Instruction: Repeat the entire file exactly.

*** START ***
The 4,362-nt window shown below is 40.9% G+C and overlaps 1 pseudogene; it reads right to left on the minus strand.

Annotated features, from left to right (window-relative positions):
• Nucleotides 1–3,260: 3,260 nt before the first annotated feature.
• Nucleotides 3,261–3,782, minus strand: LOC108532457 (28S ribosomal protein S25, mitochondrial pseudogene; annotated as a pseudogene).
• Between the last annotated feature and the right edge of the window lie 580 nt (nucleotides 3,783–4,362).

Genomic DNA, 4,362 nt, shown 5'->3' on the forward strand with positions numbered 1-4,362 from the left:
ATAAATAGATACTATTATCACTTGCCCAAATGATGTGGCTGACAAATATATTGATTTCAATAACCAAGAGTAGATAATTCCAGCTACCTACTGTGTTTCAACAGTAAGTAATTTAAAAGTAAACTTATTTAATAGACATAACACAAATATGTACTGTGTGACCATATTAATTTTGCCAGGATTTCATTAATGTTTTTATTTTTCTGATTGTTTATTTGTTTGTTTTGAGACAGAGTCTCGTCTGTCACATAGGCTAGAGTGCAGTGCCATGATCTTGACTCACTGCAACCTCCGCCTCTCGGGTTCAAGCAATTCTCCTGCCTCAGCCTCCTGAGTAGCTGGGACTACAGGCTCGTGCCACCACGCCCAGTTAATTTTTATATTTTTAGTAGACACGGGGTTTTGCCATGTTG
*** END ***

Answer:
The 4,362-nt window shown below is 40.9% G+C and overlaps 1 pseudogene; it reads right to left on the minus strand.

Annotated features, from left to right (window-relative positions):
• Nucleotides 1–3,260: 3,260 nt before the first annotated feature.
• Nucleotides 3,261–3,782, minus strand: LOC108532457 (28S ribosomal protein S25, mitochondrial pseudogene; annotated as a pseudogene).
• Between the last annotated feature and the right edge of the window lie 580 nt (nucleotides 3,783–4,362).

Genomic DNA, 4,362 nt, shown 5'->3' on the forward strand with positions numbered 1-4,362 from the left:
ATAAATAGATACTATTATCACTTGCCCAAATGATGTGGCTGACAAATATATTGATTTCAATAACCAAGAGTAGATAATTCCAGCTACCTACTGTGTTTCAACAGTAAGTAATTTAAAAGTAAACTTATTTAATAGACATAACACAAATATGTACTGTGTGACCATATTAATTTTGCCAGGATTTCATTAATGTTTTTATTTTTCTGATTGTTTATTTGTTTGTTTTGAGACAGAGTCTCGTCTGTCACATAGGCTAGAGTGCAGTGCCATGATCTTGACTCACTGCAACCTCCGCCTCTCGGGTTCAAGCAATTCTCCTGCCTCAGCCTCCTGAGTAGCTGGGACTACAGGCTCGTGCCACCACGCCCAGTTAATTTTTATATTTTTAGTAGACACGGGGTTTTGCCATGTTG